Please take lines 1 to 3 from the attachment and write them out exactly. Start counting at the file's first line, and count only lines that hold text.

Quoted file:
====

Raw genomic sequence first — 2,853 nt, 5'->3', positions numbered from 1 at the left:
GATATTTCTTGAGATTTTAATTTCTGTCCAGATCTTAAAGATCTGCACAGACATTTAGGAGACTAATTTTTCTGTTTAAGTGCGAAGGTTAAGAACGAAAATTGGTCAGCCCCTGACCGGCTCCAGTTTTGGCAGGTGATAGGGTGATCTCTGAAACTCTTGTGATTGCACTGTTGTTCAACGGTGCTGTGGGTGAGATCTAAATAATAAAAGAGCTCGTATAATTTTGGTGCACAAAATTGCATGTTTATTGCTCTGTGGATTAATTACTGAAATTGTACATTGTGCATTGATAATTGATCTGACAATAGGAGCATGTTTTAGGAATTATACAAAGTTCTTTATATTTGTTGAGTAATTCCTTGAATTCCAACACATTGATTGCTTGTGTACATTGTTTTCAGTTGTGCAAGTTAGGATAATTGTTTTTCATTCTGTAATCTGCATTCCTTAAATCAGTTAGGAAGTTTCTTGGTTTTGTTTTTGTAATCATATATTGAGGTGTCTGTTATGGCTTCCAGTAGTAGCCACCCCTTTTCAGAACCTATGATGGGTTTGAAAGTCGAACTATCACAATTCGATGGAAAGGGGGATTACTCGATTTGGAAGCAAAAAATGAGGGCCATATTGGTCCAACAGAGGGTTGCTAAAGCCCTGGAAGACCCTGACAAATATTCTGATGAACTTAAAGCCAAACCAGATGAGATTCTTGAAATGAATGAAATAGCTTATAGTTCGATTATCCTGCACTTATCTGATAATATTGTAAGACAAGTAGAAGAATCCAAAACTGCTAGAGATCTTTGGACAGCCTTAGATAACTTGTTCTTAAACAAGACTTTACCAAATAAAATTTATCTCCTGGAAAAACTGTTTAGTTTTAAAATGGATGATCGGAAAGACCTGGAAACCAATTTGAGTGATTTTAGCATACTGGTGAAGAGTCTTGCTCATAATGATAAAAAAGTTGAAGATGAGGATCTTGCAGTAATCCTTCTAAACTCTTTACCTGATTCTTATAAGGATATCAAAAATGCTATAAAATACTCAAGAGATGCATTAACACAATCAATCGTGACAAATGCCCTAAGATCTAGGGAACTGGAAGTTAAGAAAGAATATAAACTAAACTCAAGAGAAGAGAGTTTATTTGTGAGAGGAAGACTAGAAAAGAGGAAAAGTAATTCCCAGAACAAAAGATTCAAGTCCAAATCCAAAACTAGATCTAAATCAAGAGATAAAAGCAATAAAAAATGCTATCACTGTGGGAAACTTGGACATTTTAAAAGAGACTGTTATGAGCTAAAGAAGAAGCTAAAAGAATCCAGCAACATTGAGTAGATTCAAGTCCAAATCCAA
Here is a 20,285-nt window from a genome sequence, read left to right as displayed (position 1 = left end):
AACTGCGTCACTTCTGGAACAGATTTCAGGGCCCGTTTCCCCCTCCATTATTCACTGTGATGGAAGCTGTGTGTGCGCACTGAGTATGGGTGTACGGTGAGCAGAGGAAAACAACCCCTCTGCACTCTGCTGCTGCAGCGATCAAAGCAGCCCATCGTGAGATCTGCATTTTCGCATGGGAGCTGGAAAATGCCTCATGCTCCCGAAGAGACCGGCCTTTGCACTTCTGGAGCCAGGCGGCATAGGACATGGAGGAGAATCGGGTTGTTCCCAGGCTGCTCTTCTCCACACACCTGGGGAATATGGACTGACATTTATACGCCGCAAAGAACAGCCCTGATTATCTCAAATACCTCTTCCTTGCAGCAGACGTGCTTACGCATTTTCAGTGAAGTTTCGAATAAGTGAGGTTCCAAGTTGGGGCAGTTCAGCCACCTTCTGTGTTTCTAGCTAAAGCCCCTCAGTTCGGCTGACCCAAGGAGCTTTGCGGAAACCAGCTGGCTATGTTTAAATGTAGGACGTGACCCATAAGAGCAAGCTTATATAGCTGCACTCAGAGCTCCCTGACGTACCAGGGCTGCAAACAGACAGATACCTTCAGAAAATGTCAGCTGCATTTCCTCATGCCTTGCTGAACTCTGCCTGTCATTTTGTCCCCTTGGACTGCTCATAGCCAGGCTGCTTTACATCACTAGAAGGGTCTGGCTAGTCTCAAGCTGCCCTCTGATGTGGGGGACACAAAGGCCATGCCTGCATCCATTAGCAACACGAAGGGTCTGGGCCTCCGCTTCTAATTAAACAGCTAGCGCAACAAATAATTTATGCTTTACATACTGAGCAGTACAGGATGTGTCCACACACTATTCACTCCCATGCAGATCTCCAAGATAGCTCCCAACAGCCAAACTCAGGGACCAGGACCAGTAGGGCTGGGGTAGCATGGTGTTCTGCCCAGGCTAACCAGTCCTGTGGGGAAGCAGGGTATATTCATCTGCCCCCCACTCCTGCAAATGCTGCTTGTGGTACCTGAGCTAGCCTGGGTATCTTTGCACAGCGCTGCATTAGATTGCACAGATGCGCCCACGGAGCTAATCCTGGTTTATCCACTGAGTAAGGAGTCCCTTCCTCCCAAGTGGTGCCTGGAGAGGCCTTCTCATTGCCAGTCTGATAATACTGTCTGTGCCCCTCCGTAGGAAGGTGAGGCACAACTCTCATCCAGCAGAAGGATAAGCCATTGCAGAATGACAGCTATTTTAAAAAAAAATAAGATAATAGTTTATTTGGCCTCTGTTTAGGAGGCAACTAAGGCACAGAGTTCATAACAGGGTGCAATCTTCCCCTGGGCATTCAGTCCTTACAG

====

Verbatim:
Raw genomic sequence first — 2,853 nt, 5'->3', positions numbered from 1 at the left:
GATATTTCTTGAGATTTTAATTTCTGTCCAGATCTTAAAGATCTGCACAGACATTTAGGAGACTAATTTTTCTGTTTAAGTGCGAAGGTTAAGAACGAAAATTGGTCAGCCCCTGACCGGCTCCAGTTTTGGCAGGTGATAGGGTGATCTCTGAAACTCTTGTGATTGCACTGTTGTTCAACGGTGCTGTGGGTGAGATCTAAATAATAAAAGAGCTCGTATAATTTTGGTGCACAAAATTGCATGTTTATTGCTCTGTGGATTAATTACTGAAATTGTACATTGTGCATTGATAATTGATCTGACAATAGGAGCATGTTTTAGGAATTATACAAAGTTCTTTATATTTGTTGAGTAATTCCTTGAATTCCAACACATTGATTGCTTGTGTACATTGTTTTCAGTTGTGCAAGTTAGGATAATTGTTTTTCATTCTGTAATCTGCATTCCTTAAATCAGTTAGGAAGTTTCTTGGTTTTGTTTTTGTAATCATATATTGAGGTGTCTGTTATGGCTTCCAGTAGTAGCCACCCCTTTTCAGAACCTATGATGGGTTTGAAAGTCGAACTATCACAATTCGATGGAAAGGGGGATTACTCGATTTGGAAGCAAAAAATGAGGGCCATATTGGTCCAACAGAGGGTTGCTAAAGCCCTGGAAGACCCTGACAAATATTCTGATGAACTTAAAGCCAAACCAGATGAGATTCTTGAAATGAATGAAATAGCTTATAGTTCGATTATCCTGCACTTATCTGATAATATTGTAAGACAAGTAGAAGAATCCAAAACTGCTAGAGATCTTTGGACAGCCTTAGATAACTTGTTCTTAAACAAGACTTTACCAAATAAAATTTATCTCCTGGAAAAACTGTTTAGTTTTAAAATGGATGATCGGAAAGACCTGGAAACCAATTTGAGTGATTTTAGCATACTGGTGAAGAGTCTTGCTCATAATGATAAAAAAGTTGAAGATGAGGATCTTGCAGTAATCCTTCTAAACTCTTTACCTGATTCTTATAAGGATATCAAAAATGCTATAAAATACTCAAGAGATGCATTAACACAATCAATCGTGACAAATGCCCTAAGATCTAGGGAACTGGAAGTTAAGAAAGAATATAAACTAAACTCAAGAGAAGAGAGTTTATTTGTGAGAGGAAGACTAGAAAAGAGGAAAAGTAATTCCCAGAACAAAAGATTCAAGTCCAAATCCAAAACTAGATCTAAATCAAGAGATAAAAGCAATAAAAAATGCTATCACTGTGGGAAACTTGGACATTTTAAAAGAGACTGTTATGAGCTAAAGAAGAAGCTAAAAGAATCCAGCAACATTGAGTAGATTCAAGTCCAAATCCAA
Here is a 20,285-nt window from a genome sequence, read left to right as displayed (position 1 = left end):